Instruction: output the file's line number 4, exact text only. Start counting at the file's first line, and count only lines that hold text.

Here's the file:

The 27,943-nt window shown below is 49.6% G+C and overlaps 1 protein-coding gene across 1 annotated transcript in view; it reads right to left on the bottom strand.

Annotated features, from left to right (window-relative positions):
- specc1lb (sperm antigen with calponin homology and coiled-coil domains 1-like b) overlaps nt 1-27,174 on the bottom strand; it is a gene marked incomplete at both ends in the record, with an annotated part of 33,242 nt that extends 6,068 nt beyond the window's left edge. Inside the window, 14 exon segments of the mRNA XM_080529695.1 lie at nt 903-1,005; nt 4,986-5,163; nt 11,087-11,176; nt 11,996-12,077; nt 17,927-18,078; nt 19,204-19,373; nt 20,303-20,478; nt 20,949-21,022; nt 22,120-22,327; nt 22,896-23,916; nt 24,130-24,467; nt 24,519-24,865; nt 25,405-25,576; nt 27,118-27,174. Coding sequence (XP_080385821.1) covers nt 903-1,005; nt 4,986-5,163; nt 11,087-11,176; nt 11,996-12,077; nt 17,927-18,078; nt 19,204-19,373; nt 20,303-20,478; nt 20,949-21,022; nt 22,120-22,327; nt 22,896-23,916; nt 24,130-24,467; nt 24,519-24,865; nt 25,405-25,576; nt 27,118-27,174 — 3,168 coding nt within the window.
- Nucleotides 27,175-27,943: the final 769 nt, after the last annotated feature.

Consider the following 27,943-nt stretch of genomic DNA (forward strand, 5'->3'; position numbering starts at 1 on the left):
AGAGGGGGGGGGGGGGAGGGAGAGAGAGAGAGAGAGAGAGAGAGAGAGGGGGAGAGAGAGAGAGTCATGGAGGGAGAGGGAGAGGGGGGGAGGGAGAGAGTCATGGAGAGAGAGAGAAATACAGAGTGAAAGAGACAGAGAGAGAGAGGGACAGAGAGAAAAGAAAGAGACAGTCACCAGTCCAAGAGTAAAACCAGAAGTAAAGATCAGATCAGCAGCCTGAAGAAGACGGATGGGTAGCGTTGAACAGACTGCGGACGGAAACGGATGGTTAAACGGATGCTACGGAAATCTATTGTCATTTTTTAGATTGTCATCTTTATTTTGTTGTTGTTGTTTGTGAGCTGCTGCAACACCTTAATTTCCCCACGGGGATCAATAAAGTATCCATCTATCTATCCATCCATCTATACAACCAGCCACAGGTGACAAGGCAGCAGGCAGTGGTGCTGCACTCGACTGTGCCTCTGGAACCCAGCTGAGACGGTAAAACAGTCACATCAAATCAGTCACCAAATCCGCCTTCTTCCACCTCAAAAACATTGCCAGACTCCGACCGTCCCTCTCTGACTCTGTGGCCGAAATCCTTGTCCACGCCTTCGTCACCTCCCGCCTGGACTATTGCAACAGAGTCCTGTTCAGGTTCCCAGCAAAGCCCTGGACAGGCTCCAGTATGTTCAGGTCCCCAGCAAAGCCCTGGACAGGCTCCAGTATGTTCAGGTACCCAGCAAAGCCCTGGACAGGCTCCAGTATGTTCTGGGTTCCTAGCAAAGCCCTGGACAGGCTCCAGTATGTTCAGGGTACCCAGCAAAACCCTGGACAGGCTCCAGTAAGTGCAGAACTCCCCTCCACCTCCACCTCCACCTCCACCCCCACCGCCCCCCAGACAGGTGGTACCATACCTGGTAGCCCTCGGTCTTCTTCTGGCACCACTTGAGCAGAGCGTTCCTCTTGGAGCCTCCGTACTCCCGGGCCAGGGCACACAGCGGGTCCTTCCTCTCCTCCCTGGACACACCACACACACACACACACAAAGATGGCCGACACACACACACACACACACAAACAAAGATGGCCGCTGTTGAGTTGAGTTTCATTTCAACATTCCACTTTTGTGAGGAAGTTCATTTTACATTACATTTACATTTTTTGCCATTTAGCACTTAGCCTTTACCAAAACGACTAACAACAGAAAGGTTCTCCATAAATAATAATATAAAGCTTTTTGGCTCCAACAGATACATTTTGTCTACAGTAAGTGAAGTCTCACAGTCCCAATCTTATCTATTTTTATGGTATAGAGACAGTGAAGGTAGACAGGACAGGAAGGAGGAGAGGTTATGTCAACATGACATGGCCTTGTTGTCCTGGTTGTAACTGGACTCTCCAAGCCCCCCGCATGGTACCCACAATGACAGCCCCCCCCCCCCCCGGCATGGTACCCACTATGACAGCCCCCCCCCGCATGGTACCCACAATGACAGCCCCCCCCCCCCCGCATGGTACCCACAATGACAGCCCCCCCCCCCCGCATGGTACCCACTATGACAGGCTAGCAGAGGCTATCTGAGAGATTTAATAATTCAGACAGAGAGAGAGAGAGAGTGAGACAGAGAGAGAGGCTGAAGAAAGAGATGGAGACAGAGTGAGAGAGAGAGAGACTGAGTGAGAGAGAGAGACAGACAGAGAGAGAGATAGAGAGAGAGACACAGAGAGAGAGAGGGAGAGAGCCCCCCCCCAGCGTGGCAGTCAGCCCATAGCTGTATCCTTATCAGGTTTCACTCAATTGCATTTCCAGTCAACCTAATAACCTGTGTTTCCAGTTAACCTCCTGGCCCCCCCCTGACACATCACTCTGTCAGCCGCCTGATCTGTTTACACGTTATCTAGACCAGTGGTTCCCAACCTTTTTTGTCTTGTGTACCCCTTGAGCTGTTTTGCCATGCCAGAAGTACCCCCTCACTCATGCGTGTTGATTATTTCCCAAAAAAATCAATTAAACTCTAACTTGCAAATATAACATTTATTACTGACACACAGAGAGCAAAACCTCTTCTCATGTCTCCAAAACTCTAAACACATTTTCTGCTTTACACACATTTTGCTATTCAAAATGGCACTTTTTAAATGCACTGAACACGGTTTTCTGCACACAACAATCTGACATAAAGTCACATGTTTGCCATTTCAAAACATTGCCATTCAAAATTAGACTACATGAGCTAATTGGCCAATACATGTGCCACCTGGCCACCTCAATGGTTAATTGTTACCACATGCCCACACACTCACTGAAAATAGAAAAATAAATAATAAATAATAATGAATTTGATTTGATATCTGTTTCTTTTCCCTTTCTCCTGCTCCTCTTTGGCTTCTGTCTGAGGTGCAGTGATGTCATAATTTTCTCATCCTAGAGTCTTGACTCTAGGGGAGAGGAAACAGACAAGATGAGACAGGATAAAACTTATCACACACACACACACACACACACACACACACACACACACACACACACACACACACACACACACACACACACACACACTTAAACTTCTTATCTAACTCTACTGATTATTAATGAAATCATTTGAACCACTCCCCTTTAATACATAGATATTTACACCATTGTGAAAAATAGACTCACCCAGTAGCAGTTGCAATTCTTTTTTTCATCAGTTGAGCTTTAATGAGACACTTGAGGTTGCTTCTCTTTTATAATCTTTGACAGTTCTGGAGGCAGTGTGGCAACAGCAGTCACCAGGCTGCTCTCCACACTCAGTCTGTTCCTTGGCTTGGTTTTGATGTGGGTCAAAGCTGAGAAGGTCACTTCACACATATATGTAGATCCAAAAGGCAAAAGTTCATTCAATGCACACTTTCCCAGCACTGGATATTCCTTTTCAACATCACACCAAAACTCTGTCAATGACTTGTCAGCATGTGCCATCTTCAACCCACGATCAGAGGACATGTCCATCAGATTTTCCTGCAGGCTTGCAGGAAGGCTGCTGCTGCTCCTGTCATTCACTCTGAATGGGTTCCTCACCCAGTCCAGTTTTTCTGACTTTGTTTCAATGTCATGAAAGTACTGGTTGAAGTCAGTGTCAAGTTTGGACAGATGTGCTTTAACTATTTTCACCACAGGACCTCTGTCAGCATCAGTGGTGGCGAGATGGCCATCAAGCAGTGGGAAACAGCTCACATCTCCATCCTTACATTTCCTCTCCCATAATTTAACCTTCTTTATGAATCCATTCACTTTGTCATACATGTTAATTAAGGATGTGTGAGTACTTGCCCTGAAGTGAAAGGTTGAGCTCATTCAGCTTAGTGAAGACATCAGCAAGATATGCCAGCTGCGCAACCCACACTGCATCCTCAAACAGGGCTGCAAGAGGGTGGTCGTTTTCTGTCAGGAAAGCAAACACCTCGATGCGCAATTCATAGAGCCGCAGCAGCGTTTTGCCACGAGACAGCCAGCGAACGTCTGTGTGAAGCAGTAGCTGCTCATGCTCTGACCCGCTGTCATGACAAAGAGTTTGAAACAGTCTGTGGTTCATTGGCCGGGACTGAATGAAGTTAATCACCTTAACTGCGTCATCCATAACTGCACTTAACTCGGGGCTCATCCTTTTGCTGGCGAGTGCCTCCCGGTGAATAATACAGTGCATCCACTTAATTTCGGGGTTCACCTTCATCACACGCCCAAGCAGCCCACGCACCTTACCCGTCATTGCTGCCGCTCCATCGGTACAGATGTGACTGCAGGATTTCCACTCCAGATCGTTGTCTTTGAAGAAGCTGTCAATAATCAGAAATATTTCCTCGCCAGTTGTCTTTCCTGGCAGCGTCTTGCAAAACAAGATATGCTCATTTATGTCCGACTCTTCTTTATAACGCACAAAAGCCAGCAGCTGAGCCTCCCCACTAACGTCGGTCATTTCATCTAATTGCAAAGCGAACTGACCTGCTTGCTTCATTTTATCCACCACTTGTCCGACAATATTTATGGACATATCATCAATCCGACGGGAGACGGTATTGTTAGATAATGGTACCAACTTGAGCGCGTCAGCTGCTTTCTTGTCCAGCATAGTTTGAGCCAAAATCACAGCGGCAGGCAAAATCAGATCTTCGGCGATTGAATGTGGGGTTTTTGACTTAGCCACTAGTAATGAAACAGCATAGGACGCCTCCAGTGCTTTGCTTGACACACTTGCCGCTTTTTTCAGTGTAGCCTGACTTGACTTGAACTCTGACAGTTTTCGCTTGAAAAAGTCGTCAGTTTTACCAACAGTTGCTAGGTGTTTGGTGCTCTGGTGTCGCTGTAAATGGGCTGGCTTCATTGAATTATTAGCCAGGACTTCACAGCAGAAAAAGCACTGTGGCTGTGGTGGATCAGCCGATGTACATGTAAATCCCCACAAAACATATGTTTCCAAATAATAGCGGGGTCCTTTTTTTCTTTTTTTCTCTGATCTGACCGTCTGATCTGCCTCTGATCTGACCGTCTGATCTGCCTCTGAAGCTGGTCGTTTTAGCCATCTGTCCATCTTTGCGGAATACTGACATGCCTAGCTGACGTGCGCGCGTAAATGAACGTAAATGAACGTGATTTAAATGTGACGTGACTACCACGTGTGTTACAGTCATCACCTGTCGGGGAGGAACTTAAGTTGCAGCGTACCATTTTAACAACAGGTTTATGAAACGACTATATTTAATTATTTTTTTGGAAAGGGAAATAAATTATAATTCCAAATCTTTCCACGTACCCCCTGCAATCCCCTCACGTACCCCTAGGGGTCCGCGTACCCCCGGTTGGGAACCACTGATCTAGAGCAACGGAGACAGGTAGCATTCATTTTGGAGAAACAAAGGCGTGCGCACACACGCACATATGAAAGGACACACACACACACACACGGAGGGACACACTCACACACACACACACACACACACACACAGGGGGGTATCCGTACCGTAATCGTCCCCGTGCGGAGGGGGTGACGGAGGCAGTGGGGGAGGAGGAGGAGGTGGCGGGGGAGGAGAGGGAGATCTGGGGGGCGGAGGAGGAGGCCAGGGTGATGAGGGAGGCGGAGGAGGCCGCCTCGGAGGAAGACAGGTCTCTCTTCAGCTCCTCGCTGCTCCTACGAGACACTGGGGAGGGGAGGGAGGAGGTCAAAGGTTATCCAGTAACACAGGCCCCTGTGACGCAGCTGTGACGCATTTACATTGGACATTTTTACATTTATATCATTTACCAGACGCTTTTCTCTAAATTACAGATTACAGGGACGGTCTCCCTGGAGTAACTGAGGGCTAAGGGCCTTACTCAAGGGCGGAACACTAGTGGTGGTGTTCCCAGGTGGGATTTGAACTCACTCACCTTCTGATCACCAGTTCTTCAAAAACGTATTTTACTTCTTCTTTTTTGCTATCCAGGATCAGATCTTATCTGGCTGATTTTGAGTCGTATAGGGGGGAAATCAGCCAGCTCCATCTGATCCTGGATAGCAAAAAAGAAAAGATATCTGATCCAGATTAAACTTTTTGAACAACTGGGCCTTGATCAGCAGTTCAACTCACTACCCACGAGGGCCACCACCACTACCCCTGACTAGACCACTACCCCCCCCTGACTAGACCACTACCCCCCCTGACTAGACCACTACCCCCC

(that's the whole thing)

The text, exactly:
- Nucleotides 27,175-27,943: the final 769 nt, after the last annotated feature.